Cigarettes Potentially As Harmful As Tobacco Cigarettes, Says Study

Faith Castro
June 14, 2017

Their first application with the breakthrough gadget?

New York, June 12, 2017: Electronic cigarettes loaded with nicotine-based liquid are potentially as harmful as tobacco cigarettes when it comes to cancer-causing DNA damage, new research has found. Even non-nicotine e-cigarettes cause as much DNA damage as filtered cigarettes, the UConn study found, possibly due to the numerous chemical additives contained in e-cigarette vapor.

In the University of CT study, researchers used a specialized device to test how inhaling both nicotine-based liquid and vapor from non-nicotine e-cigarettes could damage DNA at the cellular level. The device uses micropumps to push liquid samples across multiple microwells. These reactions between the metabolites and DNA then generate light, which is captured by a camera. By the light intensity detected in each well, users can see the amount of relative DNA damage a sample produces within 5 min.

Kadimisetty said the device is unique in that it converts chemicals into their metabolites during testing, which replicates what happens in the human body.

The researchers passed vapour from e-cigarette devices over human cells in a device which "lit up" to show damage.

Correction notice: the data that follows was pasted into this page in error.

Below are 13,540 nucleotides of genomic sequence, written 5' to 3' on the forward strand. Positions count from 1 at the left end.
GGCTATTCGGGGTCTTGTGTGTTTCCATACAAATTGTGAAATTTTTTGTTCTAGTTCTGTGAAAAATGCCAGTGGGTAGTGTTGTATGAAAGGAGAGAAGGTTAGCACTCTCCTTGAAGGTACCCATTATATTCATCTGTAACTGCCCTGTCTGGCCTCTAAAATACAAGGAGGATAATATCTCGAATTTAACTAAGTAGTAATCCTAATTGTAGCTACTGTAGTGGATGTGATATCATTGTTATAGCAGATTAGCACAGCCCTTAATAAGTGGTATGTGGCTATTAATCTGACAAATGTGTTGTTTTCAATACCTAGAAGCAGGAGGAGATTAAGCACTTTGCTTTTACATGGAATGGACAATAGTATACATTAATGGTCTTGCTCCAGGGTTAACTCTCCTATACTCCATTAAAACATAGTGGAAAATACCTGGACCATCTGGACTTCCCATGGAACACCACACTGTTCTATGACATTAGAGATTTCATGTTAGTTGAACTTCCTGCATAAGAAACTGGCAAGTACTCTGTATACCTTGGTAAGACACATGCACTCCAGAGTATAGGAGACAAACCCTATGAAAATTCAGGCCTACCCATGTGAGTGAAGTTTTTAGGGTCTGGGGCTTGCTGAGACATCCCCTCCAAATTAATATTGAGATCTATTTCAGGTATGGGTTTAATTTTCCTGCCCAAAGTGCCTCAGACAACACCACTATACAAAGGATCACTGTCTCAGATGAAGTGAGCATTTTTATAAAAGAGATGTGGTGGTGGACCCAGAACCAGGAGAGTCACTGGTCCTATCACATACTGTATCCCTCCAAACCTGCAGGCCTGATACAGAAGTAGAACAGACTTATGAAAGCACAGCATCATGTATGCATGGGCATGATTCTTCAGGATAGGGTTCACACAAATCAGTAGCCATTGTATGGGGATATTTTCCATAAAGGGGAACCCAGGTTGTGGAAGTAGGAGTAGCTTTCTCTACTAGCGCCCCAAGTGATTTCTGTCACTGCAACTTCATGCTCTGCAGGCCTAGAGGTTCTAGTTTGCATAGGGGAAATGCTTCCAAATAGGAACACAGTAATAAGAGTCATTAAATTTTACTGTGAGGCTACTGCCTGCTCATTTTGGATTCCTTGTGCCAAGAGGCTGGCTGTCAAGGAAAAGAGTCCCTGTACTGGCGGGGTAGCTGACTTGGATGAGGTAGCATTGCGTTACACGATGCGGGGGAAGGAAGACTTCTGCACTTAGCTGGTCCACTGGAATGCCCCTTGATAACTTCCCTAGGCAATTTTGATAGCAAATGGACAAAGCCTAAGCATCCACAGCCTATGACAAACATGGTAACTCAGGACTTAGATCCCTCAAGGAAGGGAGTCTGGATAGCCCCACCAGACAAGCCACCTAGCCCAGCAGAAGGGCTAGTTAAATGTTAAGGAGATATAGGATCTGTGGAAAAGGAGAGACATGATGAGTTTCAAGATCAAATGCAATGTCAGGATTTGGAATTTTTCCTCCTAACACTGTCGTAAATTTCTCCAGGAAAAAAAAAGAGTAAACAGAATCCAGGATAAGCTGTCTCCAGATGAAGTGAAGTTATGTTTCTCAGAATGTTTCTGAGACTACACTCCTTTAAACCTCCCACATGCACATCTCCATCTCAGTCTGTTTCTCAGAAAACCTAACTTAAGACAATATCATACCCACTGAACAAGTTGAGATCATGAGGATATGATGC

"I never expected the DNA damage from e-cigarettes to be equal to tobacco cigarettes", says Karteek Kadimisetty, lead author on the study.

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Interestingly, a contrasting study was released late in 2016 claiming e-cigarette vapor had no mutagenic effect on DNA.

To compare e-cigarette and cigarette dependence, researchers at Penn State College of Medicine analyzed responses to surveys taken in the PATH study.

The catch is in the misconception that e-cigarettes are somehow healthier than regular tobacco cigarettes.

Electronic cigarettes first appeared on the commercial market in 2004.

But the research into the health implications, and dangers, of electronic cigarettes, are still much debated by medical scientists. A study in 2015 found e-cig vapor to contain the same damaging free radicals found in tobacco smoke, albeit in much lower quantities, and a recent study found e-cigarettes could pose a risk to cardiovascular health, though again, probably much less than tobacco smoking. "We wanted to see exactly what might be happening to DNA". Of the e-cigarette users, 93 per cent once regularly smoked cigarettes and about 7 per cent experimented with cigarette smoking. While no one may doubt that a puff of a tobacco cigarette is more risky than one from an e-cigarette, both tend to include a dose of nicotine, glycerin, and flavorings. The testing device was then loaded with the specific enzymes that would convert these chemicals into metabolites, and measure whether genotoxicity was present. The array developed at UConn provides an important initial screening tool for genotoxicity in just minutes.

"What we developed is very cheap to make, efficient, and can be used by nearly anyone", says UConn chemistry professor James Rusling, the senior researcher on the study. Rusling says similar arrays potentially could be used for quick genotoxic screening during drug development, for monitoring or testing fresh water supplies, and for the early detection of aggressive forms of cancer.

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